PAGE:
It’s Our Time to Help: Protecting Your Elderly Parents With Modern Technologies
Elderly parents express different complaints about modern technology, depending on their age. Some still cannot believe their phone has no wire and some just get irritated with annoying pop-up ads or unexpected messages from strangers on the cell phone screen. And there are also those whom you have registered on Facebook. They even got into the swing of using it on a regular basis and posting pictures of whatever they see to your wall, firmly believing those posts are private.
After a certain age, the older people get, the more childlike they become. It is being observed that the old get into the same toubles the young do. They get lost in the city, fall victims of scammers, and get their identities stollen (especially if they hold a high credit rating). Seniors also tend to get slightly teen-like in the issues of trust: either they become too naive and unwordly, or too distrustfull and suspicious. In both cases, however, they turn for help to technology, and to the Internet in particular.
They research their health issues on the Internet, as they are too ashamed to consult with you or their doctor. They discuss you and their problems on social media with their peers. PewResearch Center findings show that the use of social networks among seniors has nearly doubled recently, and now more than 40 percent of people aged 50 and older are active users of Facebook and Twitter. Thus, it’s your duty of a responsible child to have a safety talk with your older parent once in awhile.
Explain your parents that although technology is everywhere, such sensitive things as bank information, credit card and social security numbers should be kept private, and shouldn\’t be shared with friends on Facebook, Twitter, or in private messages.
Inform old folks that the miracle health products in offers and ads shouldn’t be purchased without consulting a proper doctor. And not some online doctor they find on the Internet, but the one they make an appointment with face to face. And not via Skype, but at a clinic.
Teach them not to invest money in any affairs online. Even if some strangers talk to them more often than you do, they are still strangers, and thus cannot be trusted with any sensitive information. Even if you have ten common friends on Facebook.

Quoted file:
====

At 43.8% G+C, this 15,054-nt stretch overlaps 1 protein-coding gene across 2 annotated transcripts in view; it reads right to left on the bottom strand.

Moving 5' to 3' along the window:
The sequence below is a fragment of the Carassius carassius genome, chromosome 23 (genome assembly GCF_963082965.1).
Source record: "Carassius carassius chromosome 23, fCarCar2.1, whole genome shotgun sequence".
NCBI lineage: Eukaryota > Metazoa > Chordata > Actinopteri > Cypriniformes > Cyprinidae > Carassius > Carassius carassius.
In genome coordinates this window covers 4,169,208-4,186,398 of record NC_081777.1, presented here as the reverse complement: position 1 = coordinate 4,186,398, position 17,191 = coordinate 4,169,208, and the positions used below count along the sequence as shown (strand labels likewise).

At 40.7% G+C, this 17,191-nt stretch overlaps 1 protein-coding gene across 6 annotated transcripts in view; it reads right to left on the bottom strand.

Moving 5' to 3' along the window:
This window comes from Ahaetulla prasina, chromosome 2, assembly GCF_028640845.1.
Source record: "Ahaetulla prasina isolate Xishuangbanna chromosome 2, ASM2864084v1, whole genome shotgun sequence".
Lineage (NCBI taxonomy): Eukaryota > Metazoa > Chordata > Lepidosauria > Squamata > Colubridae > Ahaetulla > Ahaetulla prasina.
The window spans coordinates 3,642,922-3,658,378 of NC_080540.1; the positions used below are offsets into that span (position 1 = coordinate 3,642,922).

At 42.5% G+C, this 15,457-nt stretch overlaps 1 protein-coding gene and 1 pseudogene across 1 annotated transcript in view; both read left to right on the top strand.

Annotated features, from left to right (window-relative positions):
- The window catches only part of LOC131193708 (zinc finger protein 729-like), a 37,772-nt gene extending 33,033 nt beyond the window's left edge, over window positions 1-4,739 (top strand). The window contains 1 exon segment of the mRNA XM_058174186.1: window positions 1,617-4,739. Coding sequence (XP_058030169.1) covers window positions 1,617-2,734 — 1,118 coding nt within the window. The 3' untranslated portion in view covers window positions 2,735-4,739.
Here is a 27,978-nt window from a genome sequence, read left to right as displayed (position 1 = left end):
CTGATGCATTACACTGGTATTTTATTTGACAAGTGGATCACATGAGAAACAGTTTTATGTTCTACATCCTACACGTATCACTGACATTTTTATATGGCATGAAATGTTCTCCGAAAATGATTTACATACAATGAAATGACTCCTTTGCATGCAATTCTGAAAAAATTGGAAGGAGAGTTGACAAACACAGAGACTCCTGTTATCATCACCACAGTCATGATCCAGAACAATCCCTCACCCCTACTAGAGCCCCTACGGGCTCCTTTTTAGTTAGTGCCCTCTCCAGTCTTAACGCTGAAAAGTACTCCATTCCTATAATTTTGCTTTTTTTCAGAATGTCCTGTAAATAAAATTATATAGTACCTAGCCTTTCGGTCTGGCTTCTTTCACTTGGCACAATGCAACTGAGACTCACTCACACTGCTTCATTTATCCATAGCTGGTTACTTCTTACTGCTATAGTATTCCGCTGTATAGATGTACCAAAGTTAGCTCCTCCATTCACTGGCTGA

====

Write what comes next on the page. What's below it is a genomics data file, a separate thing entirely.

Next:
The thing is that you are not always there for your parents, and you cannot block those annoying ads and scammers on your folks\’ phones. But what if you could? What if you could commit to monitoring your elderly parents while still miles away and dealing with your own business?
Modern technologies offer a lot of devices and phone apps for aging parents. Still, there is no need to buy a lot, just make sure your parents take their cell phone with them everywhere or give them one of those smart watches. Those relatively small and easy to carry gadgets may substitute dozens of senior monitoring devices, so there is no need to buy a new item for a new need. Use the same technology that migh get them in trouble – their phone, to your advantage. Spare a minute or even ten, to install some health monitoring apps and play with Facebook privacy settings. Then, it would be a good idea to get a reliable parental control app with reasonable set of features on their phones too. Yes, those were designed to monitor your kids, but, as it was mentioned above, the aged become slightly childish.
In the manner, you will always \’be there\’ for your parents. You can monitor their blood pressure while on business trip in another city. You can block scammers in messangers and annoying sex-ads (on their request) while on vacation with your family in another country. You can get alerts when your parent unexpectadly leaves the town or even state with GPS-tracking. It\’s a great way to take care of your parents in the digital age.